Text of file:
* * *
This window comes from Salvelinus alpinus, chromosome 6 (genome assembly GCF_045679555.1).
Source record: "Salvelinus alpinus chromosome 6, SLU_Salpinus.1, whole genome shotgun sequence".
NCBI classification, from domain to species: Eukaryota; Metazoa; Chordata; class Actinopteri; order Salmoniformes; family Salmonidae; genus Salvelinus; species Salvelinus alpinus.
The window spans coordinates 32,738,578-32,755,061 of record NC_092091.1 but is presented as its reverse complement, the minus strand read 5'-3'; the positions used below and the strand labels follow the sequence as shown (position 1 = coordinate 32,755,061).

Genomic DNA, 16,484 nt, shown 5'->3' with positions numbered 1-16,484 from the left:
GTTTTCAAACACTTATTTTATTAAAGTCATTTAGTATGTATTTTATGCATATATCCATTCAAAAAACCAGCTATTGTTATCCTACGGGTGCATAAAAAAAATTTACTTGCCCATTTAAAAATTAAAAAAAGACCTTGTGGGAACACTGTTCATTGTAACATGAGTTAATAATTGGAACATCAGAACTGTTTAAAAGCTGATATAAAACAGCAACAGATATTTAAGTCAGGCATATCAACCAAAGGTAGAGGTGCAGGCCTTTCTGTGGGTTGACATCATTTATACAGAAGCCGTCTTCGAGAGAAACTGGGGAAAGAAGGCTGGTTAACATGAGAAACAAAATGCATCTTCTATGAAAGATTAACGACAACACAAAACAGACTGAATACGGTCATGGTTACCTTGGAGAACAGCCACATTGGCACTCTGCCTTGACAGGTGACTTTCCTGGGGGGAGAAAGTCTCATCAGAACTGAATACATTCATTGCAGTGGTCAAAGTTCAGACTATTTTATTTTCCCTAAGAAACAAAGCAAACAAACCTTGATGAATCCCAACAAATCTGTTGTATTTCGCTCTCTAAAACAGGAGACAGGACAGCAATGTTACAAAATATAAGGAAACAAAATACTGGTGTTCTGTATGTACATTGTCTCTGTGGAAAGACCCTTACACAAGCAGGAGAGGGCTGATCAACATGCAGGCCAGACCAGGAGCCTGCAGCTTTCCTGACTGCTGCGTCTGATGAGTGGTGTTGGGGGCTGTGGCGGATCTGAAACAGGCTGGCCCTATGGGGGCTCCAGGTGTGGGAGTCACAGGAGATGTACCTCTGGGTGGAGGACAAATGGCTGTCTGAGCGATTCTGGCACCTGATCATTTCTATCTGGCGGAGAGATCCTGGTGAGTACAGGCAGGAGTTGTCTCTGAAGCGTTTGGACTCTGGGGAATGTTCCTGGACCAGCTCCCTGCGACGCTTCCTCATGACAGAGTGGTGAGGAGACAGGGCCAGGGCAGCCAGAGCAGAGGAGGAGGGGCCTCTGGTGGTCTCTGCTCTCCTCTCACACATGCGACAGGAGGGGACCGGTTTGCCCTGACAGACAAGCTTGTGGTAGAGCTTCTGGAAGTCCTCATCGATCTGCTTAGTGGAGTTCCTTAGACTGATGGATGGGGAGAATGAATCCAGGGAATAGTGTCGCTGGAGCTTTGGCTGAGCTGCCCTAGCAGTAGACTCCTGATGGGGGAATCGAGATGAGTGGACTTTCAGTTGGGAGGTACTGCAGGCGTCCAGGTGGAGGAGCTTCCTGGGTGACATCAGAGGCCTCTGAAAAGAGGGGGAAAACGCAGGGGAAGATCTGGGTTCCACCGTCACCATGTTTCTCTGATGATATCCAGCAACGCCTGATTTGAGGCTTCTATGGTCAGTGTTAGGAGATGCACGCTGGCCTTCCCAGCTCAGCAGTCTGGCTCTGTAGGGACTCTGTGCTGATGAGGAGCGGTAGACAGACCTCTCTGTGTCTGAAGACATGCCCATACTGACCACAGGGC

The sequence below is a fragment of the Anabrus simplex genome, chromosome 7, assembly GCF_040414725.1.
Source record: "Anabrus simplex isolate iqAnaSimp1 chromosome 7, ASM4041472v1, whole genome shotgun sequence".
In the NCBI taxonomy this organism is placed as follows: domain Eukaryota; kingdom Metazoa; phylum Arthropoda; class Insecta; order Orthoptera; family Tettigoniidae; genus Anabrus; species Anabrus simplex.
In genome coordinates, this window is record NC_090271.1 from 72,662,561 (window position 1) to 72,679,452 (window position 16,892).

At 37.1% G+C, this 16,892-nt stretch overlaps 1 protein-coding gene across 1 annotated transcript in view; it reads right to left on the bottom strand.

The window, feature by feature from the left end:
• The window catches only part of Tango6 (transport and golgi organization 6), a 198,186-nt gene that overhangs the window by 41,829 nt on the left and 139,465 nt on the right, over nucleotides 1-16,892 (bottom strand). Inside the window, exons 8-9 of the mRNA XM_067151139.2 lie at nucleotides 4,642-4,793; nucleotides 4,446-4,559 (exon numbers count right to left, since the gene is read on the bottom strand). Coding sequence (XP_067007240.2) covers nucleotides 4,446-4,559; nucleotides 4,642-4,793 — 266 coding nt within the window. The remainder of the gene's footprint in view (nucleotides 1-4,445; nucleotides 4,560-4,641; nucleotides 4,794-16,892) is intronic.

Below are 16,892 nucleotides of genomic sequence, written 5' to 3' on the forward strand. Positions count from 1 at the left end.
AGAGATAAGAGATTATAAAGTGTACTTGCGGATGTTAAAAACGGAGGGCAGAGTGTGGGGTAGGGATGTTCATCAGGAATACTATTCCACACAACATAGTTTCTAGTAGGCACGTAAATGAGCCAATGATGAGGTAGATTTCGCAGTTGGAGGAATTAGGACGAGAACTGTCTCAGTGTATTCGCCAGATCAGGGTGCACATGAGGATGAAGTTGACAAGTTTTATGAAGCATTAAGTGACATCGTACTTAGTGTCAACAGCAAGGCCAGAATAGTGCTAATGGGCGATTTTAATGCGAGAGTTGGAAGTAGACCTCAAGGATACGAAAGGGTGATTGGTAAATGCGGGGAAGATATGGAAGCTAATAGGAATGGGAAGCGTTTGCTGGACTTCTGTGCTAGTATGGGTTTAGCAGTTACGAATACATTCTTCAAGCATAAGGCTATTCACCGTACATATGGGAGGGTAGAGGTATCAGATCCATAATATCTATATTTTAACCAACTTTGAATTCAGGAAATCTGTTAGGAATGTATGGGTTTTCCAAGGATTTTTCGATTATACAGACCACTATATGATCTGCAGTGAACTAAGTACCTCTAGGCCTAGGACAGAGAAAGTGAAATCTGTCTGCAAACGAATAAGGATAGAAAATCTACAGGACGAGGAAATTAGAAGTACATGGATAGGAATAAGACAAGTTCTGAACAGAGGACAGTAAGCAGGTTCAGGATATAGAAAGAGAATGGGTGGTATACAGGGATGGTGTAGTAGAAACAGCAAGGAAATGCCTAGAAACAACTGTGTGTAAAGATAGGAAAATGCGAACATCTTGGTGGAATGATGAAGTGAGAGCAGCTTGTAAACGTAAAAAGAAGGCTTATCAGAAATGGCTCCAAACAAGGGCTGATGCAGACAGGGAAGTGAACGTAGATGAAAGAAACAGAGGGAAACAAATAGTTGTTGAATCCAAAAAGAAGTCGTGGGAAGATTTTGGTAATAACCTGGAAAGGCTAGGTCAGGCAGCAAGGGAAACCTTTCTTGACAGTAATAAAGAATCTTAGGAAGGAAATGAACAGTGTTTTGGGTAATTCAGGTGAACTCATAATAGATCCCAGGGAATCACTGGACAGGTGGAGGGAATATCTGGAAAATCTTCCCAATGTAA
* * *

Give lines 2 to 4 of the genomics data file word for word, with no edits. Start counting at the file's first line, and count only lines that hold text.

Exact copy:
Source record: "Salvelinus alpinus chromosome 6, SLU_Salpinus.1, whole genome shotgun sequence".
NCBI classification, from domain to species: Eukaryota; Metazoa; Chordata; class Actinopteri; order Salmoniformes; family Salmonidae; genus Salvelinus; species Salvelinus alpinus.
The window spans coordinates 32,738,578-32,755,061 of record NC_092091.1 but is presented as its reverse complement, the minus strand read 5'-3'; the positions used below and the strand labels follow the sequence as shown (position 1 = coordinate 32,755,061).